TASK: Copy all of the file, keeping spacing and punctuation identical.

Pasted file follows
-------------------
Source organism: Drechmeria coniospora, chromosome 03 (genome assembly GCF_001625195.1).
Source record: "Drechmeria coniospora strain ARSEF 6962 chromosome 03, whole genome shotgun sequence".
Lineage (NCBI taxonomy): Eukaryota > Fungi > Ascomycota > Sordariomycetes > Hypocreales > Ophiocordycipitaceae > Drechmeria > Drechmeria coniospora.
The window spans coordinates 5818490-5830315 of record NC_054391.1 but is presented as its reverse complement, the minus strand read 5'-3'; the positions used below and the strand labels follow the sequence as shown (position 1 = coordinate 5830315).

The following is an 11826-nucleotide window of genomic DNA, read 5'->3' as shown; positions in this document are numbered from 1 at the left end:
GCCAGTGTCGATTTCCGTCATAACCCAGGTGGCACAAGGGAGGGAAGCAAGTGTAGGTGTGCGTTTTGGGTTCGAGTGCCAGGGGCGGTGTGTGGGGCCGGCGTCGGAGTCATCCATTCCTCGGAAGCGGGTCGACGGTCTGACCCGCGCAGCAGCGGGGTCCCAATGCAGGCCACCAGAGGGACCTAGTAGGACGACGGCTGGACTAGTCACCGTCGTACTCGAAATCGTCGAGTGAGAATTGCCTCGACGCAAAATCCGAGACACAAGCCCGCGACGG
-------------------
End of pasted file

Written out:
Source organism: Drechmeria coniospora, chromosome 03 (genome assembly GCF_001625195.1).
Source record: "Drechmeria coniospora strain ARSEF 6962 chromosome 03, whole genome shotgun sequence".
Lineage (NCBI taxonomy): Eukaryota > Fungi > Ascomycota > Sordariomycetes > Hypocreales > Ophiocordycipitaceae > Drechmeria > Drechmeria coniospora.
The window spans coordinates 5818490-5830315 of record NC_054391.1 but is presented as its reverse complement, the minus strand read 5'-3'; the positions used below and the strand labels follow the sequence as shown (position 1 = coordinate 5830315).

The following is an 11826-nucleotide window of genomic DNA, read 5'->3' as shown; positions in this document are numbered from 1 at the left end:
GCCAGTGTCGATTTCCGTCATAACCCAGGTGGCACAAGGGAGGGAAGCAAGTGTAGGTGTGCGTTTTGGGTTCGAGTGCCAGGGGCGGTGTGTGGGGCCGGCGTCGGAGTCATCCATTCCTCGGAAGCGGGTCGACGGTCTGACCCGCGCAGCAGCGGGGTCCCAATGCAGGCCACCAGAGGGACCTAGTAGGACGACGGCTGGACTAGTCACCGTCGTACTCGAAATCGTCGAGTGAGAATTGCCTCGACGCAAAATCCGAGACACAAGCCCGCGACGG